PHILADELPHIA -- So much for that budding Brewers winning streak.
A day after Wily Peralta delivered seven innings and the Brewers won consecutive games for the first time in more than a month, right-hander Mike Fiers recorded only five outs and surrendered seven early runs in what would be a 7-5 loss to the Phillies at Citizens Bank Park.
Considering the way Cliff Lee carved through his first seven innings on a steamy and overcast Sunday afternoon, the final score was stunningly close. The Brewers scored their first four runs in the eighth inning off Lee and reliever Justin De Fratus, and it was very nearly five. But Jonathan Lucroy's grand slam became a three-run triple after a replay review, and after scoring again in the ninth but leaving the bases loaded, Milwaukee fell short in a bid to sweep the three-game series.
Fiers left no doubt: This loss was on him.
"We battled back, and it shows this team is not out of it," Fiers said. "This team still battled through at-bats, and late in the game we almost tied the game or went ahead. It makes it even worse on me, just to think I kind of ... I don't even know the word to say.
"Kind of gutless. A gutless performance. Not really bearing down and making pitches to get the outs I needed. We could have won this game. We definitely could have won this game, and I made it a lot harder than it should have been."
Milwaukee did win a series for the first time in April, but returned home having further strained a bullpen that has been excellent but hard-worked in this stretch of 33 games in 34 days -- and would have been strained even further Sunday if not for Alfredo Figaro's 3 1/3 efficient innings of relief. Club officials will have to decide what comes next for Fiers, whose ERA rose to 7.25 after he surrendered seven runs (five earned) on seven hits in 1 2/3 innings.
Fiers wants badly to be a starting pitcher in the Major Leagues, but said, "I'm not making a good case for myself. With a performance like that, it's embarrassing to me."
Change could be coming.
"We'll discuss that [Monday]," Brewers manager Ron Roenicke said. "We talked a little about it right now when I talked to Gord [Ash, the team's assistant GM], but we'll talk about that a little bit tomorrow and figure out what we want to do there."
The Brewers had already been discussing fixes for their leaky pitching rotation before Sunday. Options include Figaro, who has already made one spot start, or a callup from the Minor Leagues.
Hard-throwing Johnny Hellweg made his second consecutive quality start on Friday for Triple-A Nashville. At Double-A Huntsville, Jimmy Nelson pitched eight innings with 10 strikeouts on Thursday, and he is 5-3 with a 2.89 ERA.
Hellweg is already on the 40-man roster. Nelson is not, but he will have to be added later this year to protect him from the Rule 5 Draft.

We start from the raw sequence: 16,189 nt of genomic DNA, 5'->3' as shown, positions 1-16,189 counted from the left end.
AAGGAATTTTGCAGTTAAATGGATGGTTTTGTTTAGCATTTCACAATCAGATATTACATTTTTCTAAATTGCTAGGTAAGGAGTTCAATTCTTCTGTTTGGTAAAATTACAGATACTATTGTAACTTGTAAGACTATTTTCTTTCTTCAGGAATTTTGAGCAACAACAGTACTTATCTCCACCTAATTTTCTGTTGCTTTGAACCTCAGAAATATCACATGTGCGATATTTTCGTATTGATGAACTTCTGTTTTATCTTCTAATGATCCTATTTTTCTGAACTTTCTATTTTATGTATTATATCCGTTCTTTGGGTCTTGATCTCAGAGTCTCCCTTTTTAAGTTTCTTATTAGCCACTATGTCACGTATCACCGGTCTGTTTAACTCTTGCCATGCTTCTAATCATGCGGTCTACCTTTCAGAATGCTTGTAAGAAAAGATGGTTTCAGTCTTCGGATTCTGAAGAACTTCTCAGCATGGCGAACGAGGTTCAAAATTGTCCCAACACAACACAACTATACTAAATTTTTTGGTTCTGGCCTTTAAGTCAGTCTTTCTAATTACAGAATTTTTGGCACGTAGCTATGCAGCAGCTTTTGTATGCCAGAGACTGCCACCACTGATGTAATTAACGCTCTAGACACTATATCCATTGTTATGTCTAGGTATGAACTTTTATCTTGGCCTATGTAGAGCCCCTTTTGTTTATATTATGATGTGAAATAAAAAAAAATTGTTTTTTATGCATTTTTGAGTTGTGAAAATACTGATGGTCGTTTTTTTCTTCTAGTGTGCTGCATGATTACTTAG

In his last 13 Major League starts, including three starts and three losses this season, Fiers is 3-9 with a 7.76 ERA. In those games, he has surrendered 81 hits, including 15 home runs, in 60 1/3 innings.
Six of the seven runs against Fiers on Sunday scored with two outs, including all five runs in the first inning, as the Phillies combined to hit for the cycle after Fiers retired the first two batters he faced. Domonic Brown's three-run home run was the big blow, and Erik Kratz added an RBI double and Freddy Galvis an RBI triple before the nine-batter rally was over.
Roenicke said Fiers lacked "life and conviction on his pitches."
"You can see it in a guy when he's confident," Roenicke said. "Last year when he came up, he was confident. He knew he could throw the fastball by people, he knew he could throw his changeup, curveball."
Lately, Fiers has looked like a different pitcher. Take the pitch to Brown, a cutter on the inner part of the plate to a scorching-hot hitter who, according to Fiers, feasts on balls there.
"Balls in and up, [Brown] has been crushing it for the past month now," Fiers said. "For me to go in there, it has to be way in, and it wasn't and he made me pay."
The Phillies tacked on two unearned runs against Fiers in the second inning after shortstop Jeff Bianchi's error, and a 7-0 deficit appeared to spell doom against Lee. The left-hander surrendered only three hits in his first seven scoreless innings before allowing four hits and getting knocked out of the game with two outs in the eighth.
He left two runners on base, both of whom scored when Lucroy hit a bases-loaded laser down the left field line that struck the top of the fence and was initially ruled a grand slam. Upon review, the homer was erased and Lucroy was put at third base. Yuniesky Betancourt then lined out to center field to end the inning.
In the ninth against Antonio Bastardo, in for a save situation because Jonathan Papelbon was ill, the Brewers put runners at second and third with one out but could not score. Pinch-hitter Martin Maldonado flew out to center to end the game.
Bastardo notched his first save, and Lee settled for winning his fifth straight decision and reaching double-digit strikeouts (11) for the 24th time in his career.
"I wouldn't say I was relieved, but I was definitely happy the game was over," Brown said.
Maldonado batted in the three-hole that belonged to Ryan Braun at the start of the afternoon. Braun was lifted in sixth-inning double switch with Lee cruising and the Brewers down 7-0, when Roenicke wanted two innings from Tom Gorzelanny. Braun has been grinding through thumb, neck and back issues.
"At that time, you're trying to get through the game with your pitching," Roenicke said. "You're hoping you can make some kind of run offensively, but when you have Lee up there, it's usually going to be a tough task."